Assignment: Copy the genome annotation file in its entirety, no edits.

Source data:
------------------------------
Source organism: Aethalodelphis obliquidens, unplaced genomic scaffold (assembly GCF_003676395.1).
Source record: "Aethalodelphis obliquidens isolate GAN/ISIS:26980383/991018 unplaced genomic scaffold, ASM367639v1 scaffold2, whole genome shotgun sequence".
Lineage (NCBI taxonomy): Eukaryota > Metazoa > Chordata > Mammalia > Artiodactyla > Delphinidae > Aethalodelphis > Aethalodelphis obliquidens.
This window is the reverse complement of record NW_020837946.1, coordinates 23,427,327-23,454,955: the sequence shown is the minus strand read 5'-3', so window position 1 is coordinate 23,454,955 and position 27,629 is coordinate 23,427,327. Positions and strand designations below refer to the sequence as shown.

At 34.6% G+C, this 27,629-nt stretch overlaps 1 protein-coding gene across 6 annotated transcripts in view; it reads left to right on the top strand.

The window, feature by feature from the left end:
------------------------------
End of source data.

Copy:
Source organism: Aethalodelphis obliquidens, unplaced genomic scaffold (assembly GCF_003676395.1).
Source record: "Aethalodelphis obliquidens isolate GAN/ISIS:26980383/991018 unplaced genomic scaffold, ASM367639v1 scaffold2, whole genome shotgun sequence".
Lineage (NCBI taxonomy): Eukaryota > Metazoa > Chordata > Mammalia > Artiodactyla > Delphinidae > Aethalodelphis > Aethalodelphis obliquidens.
This window is the reverse complement of record NW_020837946.1, coordinates 23,427,327-23,454,955: the sequence shown is the minus strand read 5'-3', so window position 1 is coordinate 23,454,955 and position 27,629 is coordinate 23,427,327. Positions and strand designations below refer to the sequence as shown.

At 34.6% G+C, this 27,629-nt stretch overlaps 1 protein-coding gene across 6 annotated transcripts in view; it reads left to right on the top strand.

The window, feature by feature from the left end: